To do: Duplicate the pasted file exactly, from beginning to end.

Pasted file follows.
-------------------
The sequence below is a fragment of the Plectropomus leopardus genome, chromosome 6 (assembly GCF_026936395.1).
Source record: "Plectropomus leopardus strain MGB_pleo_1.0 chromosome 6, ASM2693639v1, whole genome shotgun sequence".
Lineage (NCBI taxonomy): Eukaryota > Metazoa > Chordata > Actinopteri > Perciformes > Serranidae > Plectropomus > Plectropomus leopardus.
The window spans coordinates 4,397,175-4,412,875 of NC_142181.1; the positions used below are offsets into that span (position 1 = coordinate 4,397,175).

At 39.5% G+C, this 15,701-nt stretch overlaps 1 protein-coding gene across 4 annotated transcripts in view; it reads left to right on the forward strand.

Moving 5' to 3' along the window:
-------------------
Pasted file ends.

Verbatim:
The sequence below is a fragment of the Plectropomus leopardus genome, chromosome 6 (assembly GCF_026936395.1).
Source record: "Plectropomus leopardus strain MGB_pleo_1.0 chromosome 6, ASM2693639v1, whole genome shotgun sequence".
Lineage (NCBI taxonomy): Eukaryota > Metazoa > Chordata > Actinopteri > Perciformes > Serranidae > Plectropomus > Plectropomus leopardus.
The window spans coordinates 4,397,175-4,412,875 of NC_142181.1; the positions used below are offsets into that span (position 1 = coordinate 4,397,175).

At 39.5% G+C, this 15,701-nt stretch overlaps 1 protein-coding gene across 4 annotated transcripts in view; it reads left to right on the forward strand.

Moving 5' to 3' along the window: